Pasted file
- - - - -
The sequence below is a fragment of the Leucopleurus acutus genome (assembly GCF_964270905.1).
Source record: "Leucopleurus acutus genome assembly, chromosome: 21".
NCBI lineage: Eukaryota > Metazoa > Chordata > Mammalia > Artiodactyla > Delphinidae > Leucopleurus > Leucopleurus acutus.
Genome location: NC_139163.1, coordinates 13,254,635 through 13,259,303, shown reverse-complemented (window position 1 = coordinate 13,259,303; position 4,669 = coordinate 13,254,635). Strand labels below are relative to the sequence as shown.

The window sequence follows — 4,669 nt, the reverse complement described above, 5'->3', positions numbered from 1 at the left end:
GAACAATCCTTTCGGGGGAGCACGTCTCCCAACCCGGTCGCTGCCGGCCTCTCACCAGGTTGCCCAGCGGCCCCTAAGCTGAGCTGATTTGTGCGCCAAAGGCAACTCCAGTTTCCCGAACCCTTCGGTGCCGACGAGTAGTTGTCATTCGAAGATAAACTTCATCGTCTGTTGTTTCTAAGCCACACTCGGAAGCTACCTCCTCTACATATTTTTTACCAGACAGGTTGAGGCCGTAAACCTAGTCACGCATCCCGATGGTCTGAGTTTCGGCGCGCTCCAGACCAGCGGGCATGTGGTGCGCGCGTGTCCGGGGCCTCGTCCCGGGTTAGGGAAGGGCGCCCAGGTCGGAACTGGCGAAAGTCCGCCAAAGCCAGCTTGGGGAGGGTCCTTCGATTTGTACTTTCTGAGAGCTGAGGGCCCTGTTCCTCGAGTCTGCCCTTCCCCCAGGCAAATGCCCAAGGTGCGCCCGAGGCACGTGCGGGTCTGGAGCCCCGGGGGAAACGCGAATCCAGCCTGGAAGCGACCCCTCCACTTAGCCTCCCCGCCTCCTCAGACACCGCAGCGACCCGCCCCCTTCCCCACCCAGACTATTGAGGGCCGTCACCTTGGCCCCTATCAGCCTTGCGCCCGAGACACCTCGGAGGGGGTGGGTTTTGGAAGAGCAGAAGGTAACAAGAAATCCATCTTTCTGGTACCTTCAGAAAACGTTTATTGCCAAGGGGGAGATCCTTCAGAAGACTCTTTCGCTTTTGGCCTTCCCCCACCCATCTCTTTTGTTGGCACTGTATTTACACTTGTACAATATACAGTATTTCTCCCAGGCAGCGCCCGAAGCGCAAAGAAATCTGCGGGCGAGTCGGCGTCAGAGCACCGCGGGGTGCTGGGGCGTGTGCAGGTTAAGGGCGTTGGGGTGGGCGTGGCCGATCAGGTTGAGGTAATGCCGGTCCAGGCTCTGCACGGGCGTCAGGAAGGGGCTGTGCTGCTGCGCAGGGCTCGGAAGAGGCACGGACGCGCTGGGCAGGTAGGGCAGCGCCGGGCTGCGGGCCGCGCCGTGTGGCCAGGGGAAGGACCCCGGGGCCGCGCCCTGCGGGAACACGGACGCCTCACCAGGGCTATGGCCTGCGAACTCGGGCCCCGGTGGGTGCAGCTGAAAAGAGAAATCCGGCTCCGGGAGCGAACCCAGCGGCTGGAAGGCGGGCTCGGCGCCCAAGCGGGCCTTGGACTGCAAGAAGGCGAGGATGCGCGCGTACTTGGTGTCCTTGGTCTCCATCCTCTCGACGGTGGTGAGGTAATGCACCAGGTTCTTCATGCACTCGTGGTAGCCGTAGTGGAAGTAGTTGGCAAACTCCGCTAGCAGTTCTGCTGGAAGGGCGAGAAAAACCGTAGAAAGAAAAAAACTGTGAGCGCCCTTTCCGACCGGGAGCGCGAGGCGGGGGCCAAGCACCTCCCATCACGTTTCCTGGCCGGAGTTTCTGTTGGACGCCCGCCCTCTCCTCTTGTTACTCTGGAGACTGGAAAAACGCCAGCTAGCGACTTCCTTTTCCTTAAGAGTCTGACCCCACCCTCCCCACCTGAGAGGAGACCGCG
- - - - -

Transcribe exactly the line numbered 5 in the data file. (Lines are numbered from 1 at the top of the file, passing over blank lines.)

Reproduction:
The window sequence follows — 4,669 nt, the reverse complement described above, 5'->3', positions numbered from 1 at the left end: